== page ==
Ribavirin Treatment for Hepatitis C Virus Sustains Virologic Response


Patients with hepatitis C Virus who had not previously had treatment or responded to treatment displayed sustained virologic response in phase 2b of a new study.

All-oral regimens of antiviral agents and ribavirin were effective in patients with hepatitis C Virus (HCV) genotype 1 infection who had not previously received therapy and also in those who had not had a response to prior therapy. This is according to results from a phase 2b of a study published online in The New England Journal of Medicine.

Scientists tested 571 patients without cirrhosis who had either not received previous treatment or who had not responded to prior treatment. They were assigned to a regimen of ABT-450/r, combined with ABT-267 or ABT-333 or both, for 8, 12 or 24 weeks. Each patient received at least one dose of therapy. All but 1 of the 14 treatment subgroups also received ribavirin (the dose was determined by body weight). The primary end point was sustained virologic response at 24 weeks after the end of the treatment. The primary efficacy analysis compared rates between previously untreated patients who received three direct-acting antiviral agents and ribavirin for 8 weeks and those who received the same therapy for 12 weeks.

For patients previously untreated who received three direct-acting antiviral agents plus ribavirin, the rate of sustained virologic response at 24 weeks after treatment was 88% and 95% for those who received therapy for 8 and 12 weeks, respectively. Across all subgroups, sustained virologic response rates ranged from 83% to 100%. The most frequent side effects included fatigue, headache, nausea, and insomnia. Eight patients in the study (1%) discontinued treatment because of the side effects.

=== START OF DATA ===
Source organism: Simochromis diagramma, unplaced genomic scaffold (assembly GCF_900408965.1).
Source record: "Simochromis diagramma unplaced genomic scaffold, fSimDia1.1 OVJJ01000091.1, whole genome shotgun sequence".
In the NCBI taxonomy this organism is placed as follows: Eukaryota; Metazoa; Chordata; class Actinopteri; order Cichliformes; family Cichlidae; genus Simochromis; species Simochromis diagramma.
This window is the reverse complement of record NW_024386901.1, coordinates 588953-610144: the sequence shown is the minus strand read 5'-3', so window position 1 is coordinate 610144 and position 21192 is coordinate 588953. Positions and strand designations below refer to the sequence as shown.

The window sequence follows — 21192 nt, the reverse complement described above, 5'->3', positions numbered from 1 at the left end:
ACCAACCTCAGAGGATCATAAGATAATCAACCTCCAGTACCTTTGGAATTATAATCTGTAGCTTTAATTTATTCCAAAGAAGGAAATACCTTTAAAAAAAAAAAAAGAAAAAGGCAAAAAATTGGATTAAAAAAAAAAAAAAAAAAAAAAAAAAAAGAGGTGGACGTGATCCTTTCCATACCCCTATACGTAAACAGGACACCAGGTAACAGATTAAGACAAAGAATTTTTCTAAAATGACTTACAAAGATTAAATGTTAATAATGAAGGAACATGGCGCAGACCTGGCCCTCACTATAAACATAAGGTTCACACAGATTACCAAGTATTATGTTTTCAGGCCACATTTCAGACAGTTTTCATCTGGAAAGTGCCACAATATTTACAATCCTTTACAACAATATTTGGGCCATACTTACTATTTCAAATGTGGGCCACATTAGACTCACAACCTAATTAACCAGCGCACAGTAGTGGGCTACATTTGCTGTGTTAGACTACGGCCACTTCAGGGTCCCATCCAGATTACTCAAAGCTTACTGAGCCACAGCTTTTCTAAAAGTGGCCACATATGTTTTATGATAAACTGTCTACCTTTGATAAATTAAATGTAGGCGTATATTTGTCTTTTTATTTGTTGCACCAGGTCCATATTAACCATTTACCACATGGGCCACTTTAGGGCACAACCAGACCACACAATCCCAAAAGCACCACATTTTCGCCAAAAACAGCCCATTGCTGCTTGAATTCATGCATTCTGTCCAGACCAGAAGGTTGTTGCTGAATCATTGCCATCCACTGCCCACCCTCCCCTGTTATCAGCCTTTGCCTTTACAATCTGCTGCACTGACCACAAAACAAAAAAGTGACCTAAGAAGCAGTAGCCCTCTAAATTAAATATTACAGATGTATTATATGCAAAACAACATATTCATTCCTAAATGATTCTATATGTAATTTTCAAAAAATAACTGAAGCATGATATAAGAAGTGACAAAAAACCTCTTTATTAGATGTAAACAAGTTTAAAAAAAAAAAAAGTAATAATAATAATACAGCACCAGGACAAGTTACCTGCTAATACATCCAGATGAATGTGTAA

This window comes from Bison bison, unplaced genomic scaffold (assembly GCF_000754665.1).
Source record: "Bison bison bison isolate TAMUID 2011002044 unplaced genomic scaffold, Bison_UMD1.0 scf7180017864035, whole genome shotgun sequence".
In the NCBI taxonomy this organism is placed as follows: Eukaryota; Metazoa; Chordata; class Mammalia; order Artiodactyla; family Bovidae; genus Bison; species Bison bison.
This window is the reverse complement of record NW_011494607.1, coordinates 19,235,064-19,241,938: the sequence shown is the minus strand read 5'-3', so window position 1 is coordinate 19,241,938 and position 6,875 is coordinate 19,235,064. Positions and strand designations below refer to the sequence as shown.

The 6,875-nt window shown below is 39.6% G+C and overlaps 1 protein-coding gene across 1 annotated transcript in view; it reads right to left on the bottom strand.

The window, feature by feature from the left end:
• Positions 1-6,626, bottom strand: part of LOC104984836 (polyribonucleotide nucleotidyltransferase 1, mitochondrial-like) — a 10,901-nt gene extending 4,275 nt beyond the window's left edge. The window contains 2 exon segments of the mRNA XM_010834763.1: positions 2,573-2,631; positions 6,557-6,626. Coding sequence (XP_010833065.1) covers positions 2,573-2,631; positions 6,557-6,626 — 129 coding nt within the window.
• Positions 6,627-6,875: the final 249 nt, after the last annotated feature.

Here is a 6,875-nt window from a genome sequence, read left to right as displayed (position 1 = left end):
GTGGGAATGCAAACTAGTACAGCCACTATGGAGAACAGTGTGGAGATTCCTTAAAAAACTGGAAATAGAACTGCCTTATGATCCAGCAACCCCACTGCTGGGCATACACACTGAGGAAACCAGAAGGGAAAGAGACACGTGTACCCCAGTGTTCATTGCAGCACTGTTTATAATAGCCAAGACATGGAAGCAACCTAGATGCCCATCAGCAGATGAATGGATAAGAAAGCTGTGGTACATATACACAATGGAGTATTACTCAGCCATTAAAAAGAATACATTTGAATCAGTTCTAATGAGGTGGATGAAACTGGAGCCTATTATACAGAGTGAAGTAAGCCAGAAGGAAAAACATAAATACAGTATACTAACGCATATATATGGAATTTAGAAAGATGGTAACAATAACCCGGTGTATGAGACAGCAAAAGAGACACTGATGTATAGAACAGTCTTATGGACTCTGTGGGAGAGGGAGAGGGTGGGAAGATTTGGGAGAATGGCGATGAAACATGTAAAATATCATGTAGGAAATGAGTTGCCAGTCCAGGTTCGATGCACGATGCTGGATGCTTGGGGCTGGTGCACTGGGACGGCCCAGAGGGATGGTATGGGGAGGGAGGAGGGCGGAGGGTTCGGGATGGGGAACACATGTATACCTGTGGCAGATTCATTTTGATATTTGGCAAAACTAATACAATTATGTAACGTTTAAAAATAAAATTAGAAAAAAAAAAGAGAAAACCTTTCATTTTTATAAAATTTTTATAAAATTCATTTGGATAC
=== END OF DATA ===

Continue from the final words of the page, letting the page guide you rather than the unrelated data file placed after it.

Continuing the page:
The effects ribavirin had on HCV patients in this study also supports what scientists in Taiwan have concluded: antiviral therapy for HCV improves kidney and cardiovascular outcomes for patients with diabetes. “Our findings suggest that HCV may cause clinical complications related to diabetes. But these issues are mitigated by HCV antiviral therapy, specifically pegylated interferon plus ribavirin, which was found to reduce risks of kidney disease, stroke and cardiovascular diseases in diabetic patients,” Chun-Ying Wu, MD, PhD, MPH, from Taichung Veterans General Hospital in Taiwan, lead author, explained in a press release.

Related Videos
Mitchell Schiffman, MD | Credit: Bon Secours Virginia
Mitchell Shiffman, MD | Credit: Bon Secours
Stephen Congly, MD | Credit: University of Calgary
Getting Black Men Involved in Their Health Care, Clinical Research
Patient Involvement in Advanced HF Treatment, with Ashley Malliett, DMSc, MPAS, PA-C
Aaron Henry, PA-C, MSHS: Regaining Black Male Patient Trust in the Doctor's Office
Tailoring Chest Pain Diagnostics to Patients, with Kyle Fortman, PA-C, MBA
Solutions to Prevent Climate Change-Related Illness, with Janelle Bludhorn, PA-C
Kyle Fortman, PA-C, MBA: Troponin and Heart Injury Risk Screening Recommendations
Unmet Needs in HBV Thumbnail featuring Nancy Reau, MD, Andrew Talal, MD, and Chari Cohen, DrPH, MPH
© 2024 MJH Life Sciences

All rights reserved.